For most of my academic career, I prided myself in being “one of the smart kids”. Homework was completed the day that it was assigned, and tests were taken without much thought or fear of repercussions. In my AP European History class in high school, for example, I remember coming home everyday, sometimes after a long day of extracurriculars, and feeling compelled to take an additional three hours worth of notes. Yep, I was that kid.
Coming to UCLA opened my eyes in a multitude of ways. For one, I was no longer the top of my class — putting hours into my classes didn’t automatically guarantee me a good grade. Furthermore, I no longer had to be the top of class — my identity could be founded upon so much more. At UCLA, I was more than just my GPA. The world was my oyster. I didn’t want to look back on college years and recall days of turning pages like I had in high school. In doing so, I thought that I could finally relax the unrelenting pressure I put on myself to succeed.
However, I thought wrong. The pressure, the negative self-talk, and the rigorous standards remained. They just changed their face. Instead of putting in hours upon hours of work to succeed in my academics, I put in next to none. I would procrastinate, waiting to the very last minute to begin a homework assignment, let alone study. The days leading up to a test would seem carefree on the surface. I would enjoy my time with friends or immerse myself in Netflix. But the anxiety was under my skin like an itch, growing more and more pronounced as time would go on. Come time for the test, and I would be sitting in seat, vacillating between utter indifference (one of my many self-defense mechanisms) and excessive anxiety about how the results would ruin my future.
It wasn’t until much later that I realized that my perfectionist standards and my procrastinating tendencies were actually closely related. Even though I thought I had been relaxing my standards, I had really just been pushing them to the side. In hindsight, I can see that I did this for a multitude of reasons. For one, I was frightened. I was frightened of losing an aspect of my identity that had come to define me for so long. For another, a part of me simply thought I couldn’t make the cut at UCLA. Despite my getting accepted, a part of me still denied that I deserved a place here. So I shut down, thereby having an external excuse such as my not studying rather than an internal deficiency to point at should I fail.
However, while studies support a link to procrastination and perfectionism, they also point to the existence of underlying distress. As students notorious for balancing academics, friends, work, extracurriculars, and sleep all in the span of 24 hour days, it can be hard, even seemingly impossible, to take care of one’s well-being.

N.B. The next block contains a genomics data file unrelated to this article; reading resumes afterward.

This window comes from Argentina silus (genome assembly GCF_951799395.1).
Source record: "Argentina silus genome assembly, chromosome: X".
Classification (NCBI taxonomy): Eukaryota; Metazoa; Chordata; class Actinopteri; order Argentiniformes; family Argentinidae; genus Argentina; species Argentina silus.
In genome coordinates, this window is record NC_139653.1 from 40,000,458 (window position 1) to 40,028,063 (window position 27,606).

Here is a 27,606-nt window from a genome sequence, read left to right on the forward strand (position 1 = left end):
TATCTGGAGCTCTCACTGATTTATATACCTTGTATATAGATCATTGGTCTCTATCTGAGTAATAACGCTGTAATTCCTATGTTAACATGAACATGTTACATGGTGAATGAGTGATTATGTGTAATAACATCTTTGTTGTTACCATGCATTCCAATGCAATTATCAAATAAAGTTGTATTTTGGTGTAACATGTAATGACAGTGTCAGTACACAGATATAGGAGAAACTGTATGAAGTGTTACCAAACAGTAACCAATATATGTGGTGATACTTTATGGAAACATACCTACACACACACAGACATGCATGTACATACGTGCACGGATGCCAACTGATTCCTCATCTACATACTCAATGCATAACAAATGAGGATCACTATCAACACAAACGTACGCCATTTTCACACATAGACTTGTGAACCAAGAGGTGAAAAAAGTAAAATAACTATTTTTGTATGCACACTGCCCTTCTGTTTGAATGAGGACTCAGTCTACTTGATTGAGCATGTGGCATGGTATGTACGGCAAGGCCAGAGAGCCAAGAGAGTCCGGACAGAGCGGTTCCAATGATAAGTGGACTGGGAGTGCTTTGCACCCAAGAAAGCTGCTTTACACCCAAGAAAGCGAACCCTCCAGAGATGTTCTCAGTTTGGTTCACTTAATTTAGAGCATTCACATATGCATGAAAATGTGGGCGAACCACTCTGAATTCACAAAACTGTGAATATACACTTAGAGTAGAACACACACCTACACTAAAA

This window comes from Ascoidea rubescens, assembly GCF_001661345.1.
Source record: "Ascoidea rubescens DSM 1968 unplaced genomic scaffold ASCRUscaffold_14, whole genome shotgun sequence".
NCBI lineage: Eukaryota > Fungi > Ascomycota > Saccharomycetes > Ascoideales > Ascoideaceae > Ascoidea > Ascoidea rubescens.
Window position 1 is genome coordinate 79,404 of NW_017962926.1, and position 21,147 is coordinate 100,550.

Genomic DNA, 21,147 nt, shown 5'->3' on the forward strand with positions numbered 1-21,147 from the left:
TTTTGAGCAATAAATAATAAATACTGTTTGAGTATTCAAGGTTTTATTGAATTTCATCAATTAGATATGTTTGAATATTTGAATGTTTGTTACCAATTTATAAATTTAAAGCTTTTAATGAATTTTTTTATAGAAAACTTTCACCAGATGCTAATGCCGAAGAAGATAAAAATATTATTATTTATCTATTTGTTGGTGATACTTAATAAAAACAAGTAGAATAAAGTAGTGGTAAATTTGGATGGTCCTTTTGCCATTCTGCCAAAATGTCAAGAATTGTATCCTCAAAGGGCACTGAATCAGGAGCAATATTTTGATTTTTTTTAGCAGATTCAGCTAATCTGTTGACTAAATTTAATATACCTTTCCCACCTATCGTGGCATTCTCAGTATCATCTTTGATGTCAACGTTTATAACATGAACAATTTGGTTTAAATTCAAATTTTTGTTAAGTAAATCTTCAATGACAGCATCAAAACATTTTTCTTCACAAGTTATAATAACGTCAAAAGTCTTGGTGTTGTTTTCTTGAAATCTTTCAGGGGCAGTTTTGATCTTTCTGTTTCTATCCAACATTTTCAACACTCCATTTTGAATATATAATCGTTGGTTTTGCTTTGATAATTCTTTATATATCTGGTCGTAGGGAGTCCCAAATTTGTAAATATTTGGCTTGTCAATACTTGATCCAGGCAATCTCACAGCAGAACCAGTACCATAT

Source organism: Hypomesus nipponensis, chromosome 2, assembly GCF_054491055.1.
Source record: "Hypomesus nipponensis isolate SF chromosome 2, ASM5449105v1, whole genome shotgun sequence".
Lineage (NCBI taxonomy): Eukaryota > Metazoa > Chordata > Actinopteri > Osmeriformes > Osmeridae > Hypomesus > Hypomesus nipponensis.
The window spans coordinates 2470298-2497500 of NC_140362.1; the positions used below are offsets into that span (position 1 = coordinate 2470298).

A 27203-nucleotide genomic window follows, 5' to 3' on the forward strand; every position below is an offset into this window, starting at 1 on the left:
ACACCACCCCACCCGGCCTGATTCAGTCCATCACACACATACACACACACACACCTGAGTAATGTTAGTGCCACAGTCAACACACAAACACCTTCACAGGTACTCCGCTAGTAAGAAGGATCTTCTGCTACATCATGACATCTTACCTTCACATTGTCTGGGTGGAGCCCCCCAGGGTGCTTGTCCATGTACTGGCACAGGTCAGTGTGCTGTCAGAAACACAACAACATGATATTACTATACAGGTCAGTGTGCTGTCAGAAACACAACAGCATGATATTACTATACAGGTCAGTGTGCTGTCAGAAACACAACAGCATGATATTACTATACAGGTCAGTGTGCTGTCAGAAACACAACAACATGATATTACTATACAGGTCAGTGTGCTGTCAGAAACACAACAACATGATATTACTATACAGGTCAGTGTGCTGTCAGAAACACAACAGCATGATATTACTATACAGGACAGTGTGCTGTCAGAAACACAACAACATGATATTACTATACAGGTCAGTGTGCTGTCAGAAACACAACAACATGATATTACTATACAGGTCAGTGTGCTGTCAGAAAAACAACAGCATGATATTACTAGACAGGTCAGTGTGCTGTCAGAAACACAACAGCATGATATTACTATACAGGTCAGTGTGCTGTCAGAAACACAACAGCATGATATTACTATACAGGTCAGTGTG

Contrary to the popular notion that wellness is limited to physical and perhaps even mental health, wellness has multiple dimensions. The UCLA Student Wellness Commission, or SWC, is a prime example of how the promotion of health and wellness can span across topics ranging from mental health, body image, nutrition, fitness, environmental sustainability, and sexual health. Moreover, the ways in which in individual can promote his or her own wellness, or self-care, are endless. There is no “right” way to practice self-care; so long as an individual is meaningfully and deliberately prioritizing his or her overall well-being is an act of self-care.
So how do I self-care? As an avid user of Google Calendar, I’ve taken to scheduling in times when I can breathe and just treat myself. Sometimes this means spending time with friends. Other times it means watching episode after episode on Netflix. On the rare occasion, I can even be found blowing bubbles and making intricate balls out of Play-doh. But my favorite form of self-care by far is sleep, the benefits of which are immense. Want better skin? Sleep! Want to do better on a test? Sleep! If my explanation points aren’t enough to convince you, check out this article.
One last fun fact: Journaling has often been heralded as a wonderful way of promoting mental health. So much so that studies even show that writing about test-related anxieties immediately before taking an exam actually improves your test score. What a win-win, right?
How have you been putting yourself first lately? How do plan to start? Take some time to reflect, breath, and live. Try to remember that self-care isn’t selfish.
Mandy Mekhail is a 4th year undergraduate Psychology major and Disability Studies minor at UCLA. She currently serves as the Assistant Commissioner of the Student Wellness Commission, a student organization dedicated to promoting holistic health and wellness in the UCLA community.